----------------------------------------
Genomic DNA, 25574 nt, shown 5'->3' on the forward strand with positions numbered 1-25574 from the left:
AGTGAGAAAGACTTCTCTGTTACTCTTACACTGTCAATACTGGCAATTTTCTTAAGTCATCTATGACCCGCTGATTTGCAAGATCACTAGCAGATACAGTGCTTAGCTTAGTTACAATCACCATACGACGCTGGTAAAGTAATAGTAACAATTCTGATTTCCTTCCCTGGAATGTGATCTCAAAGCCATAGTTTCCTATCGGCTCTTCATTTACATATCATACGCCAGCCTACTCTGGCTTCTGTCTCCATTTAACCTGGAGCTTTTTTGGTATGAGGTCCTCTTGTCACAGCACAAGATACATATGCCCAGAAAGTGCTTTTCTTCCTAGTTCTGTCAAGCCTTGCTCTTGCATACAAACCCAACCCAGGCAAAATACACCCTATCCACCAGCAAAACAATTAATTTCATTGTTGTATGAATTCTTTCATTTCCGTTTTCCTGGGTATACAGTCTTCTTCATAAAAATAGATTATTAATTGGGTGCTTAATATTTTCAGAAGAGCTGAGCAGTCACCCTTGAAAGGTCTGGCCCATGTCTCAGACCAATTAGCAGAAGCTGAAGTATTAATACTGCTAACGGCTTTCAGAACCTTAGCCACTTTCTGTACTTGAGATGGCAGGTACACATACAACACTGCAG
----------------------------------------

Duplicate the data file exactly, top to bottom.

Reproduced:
Genomic DNA, 25574 nt, shown 5'->3' on the forward strand with positions numbered 1-25574 from the left:
AGTGAGAAAGACTTCTCTGTTACTCTTACACTGTCAATACTGGCAATTTTCTTAAGTCATCTATGACCCGCTGATTTGCAAGATCACTAGCAGATACAGTGCTTAGCTTAGTTACAATCACCATACGACGCTGGTAAAGTAATAGTAACAATTCTGATTTCCTTCCCTGGAATGTGATCTCAAAGCCATAGTTTCCTATCGGCTCTTCATTTACATATCATACGCCAGCCTACTCTGGCTTCTGTCTCCATTTAACCTGGAGCTTTTTTGGTATGAGGTCCTCTTGTCACAGCACAAGATACATATGCCCAGAAAGTGCTTTTCTTCCTAGTTCTGTCAAGCCTTGCTCTTGCATACAAACCCAACCCAGGCAAAATACACCCTATCCACCAGCAAAACAATTAATTTCATTGTTGTATGAATTCTTTCATTTCCGTTTTCCTGGGTATACAGTCTTCTTCATAAAAATAGATTATTAATTGGGTGCTTAATATTTTCAGAAGAGCTGAGCAGTCACCCTTGAAAGGTCTGGCCCATGTCTCAGACCAATTAGCAGAAGCTGAAGTATTAATACTGCTAACGGCTTTCAGAACCTTAGCCACTTTCTGTACTTGAGATGGCAGGTACACATACAACACTGCAG